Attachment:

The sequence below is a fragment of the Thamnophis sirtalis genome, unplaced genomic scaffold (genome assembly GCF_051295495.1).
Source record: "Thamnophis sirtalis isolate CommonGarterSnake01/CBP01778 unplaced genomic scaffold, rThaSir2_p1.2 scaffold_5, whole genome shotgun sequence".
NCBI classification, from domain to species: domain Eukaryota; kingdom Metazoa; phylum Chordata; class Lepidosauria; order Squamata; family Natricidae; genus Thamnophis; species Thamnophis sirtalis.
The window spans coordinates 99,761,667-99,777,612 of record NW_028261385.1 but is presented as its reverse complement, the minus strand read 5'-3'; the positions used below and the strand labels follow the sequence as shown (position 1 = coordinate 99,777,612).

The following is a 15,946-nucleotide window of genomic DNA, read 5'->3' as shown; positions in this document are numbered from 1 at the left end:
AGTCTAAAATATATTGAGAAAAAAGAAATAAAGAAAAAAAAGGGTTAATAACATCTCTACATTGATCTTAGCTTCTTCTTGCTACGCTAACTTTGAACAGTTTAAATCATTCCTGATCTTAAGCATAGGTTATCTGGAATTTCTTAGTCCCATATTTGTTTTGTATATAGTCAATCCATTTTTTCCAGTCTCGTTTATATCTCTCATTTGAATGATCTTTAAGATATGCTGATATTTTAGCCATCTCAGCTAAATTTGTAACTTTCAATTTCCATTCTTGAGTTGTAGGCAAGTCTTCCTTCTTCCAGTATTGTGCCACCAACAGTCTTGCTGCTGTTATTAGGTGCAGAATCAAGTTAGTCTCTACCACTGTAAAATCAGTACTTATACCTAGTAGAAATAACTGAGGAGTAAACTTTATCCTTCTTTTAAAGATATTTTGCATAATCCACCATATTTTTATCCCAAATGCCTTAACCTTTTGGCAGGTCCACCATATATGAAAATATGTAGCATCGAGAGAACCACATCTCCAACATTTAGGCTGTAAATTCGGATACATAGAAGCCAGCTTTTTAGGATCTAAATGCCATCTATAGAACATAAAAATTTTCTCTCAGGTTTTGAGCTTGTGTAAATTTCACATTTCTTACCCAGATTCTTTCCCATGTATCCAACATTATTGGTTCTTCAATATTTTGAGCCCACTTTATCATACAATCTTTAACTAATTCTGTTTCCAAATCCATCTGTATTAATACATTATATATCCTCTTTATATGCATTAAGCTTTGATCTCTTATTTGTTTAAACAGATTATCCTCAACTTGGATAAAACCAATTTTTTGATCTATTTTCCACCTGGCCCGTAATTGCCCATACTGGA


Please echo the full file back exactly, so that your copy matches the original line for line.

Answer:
The sequence below is a fragment of the Thamnophis sirtalis genome, unplaced genomic scaffold (genome assembly GCF_051295495.1).
Source record: "Thamnophis sirtalis isolate CommonGarterSnake01/CBP01778 unplaced genomic scaffold, rThaSir2_p1.2 scaffold_5, whole genome shotgun sequence".
NCBI classification, from domain to species: domain Eukaryota; kingdom Metazoa; phylum Chordata; class Lepidosauria; order Squamata; family Natricidae; genus Thamnophis; species Thamnophis sirtalis.
The window spans coordinates 99,761,667-99,777,612 of record NW_028261385.1 but is presented as its reverse complement, the minus strand read 5'-3'; the positions used below and the strand labels follow the sequence as shown (position 1 = coordinate 99,777,612).

The following is a 15,946-nucleotide window of genomic DNA, read 5'->3' as shown; positions in this document are numbered from 1 at the left end:
AGTCTAAAATATATTGAGAAAAAAGAAATAAAGAAAAAAAAGGGTTAATAACATCTCTACATTGATCTTAGCTTCTTCTTGCTACGCTAACTTTGAACAGTTTAAATCATTCCTGATCTTAAGCATAGGTTATCTGGAATTTCTTAGTCCCATATTTGTTTTGTATATAGTCAATCCATTTTTTCCAGTCTCGTTTATATCTCTCATTTGAATGATCTTTAAGATATGCTGATATTTTAGCCATCTCAGCTAAATTTGTAACTTTCAATTTCCATTCTTGAGTTGTAGGCAAGTCTTCCTTCTTCCAGTATTGTGCCACCAACAGTCTTGCTGCTGTTATTAGGTGCAGAATCAAGTTAGTCTCTACCACTGTAAAATCAGTACTTATACCTAGTAGAAATAACTGAGGAGTAAACTTTATCCTTCTTTTAAAGATATTTTGCATAATCCACCATATTTTTATCCCAAATGCCTTAACCTTTTGGCAGGTCCACCATATATGAAAATATGTAGCATCGAGAGAACCACATCTCCAACATTTAGGCTGTAAATTCGGATACATAGAAGCCAGCTTTTTAGGATCTAAATGCCATCTATAGAACATAAAAATTTTCTCTCAGGTTTTGAGCTTGTGTAAATTTCACATTTCTTACCCAGATTCTTTCCCATGTATCCAACATTATTGGTTCTTCAATATTTTGAGCCCACTTTATCATACAATCTTTAACTAATTCTGTTTCCAAATCCATCTGTATTAATACATTATATATCCTCTTTATATGCATTAAGCTTTGATCTCTTATTTGTTTAAACAGATTATCCTCAACTTGGATAAAACCAATTTTTTGATCTATTTTCCACCTGGCCCGTAATTGCCCATACTGGA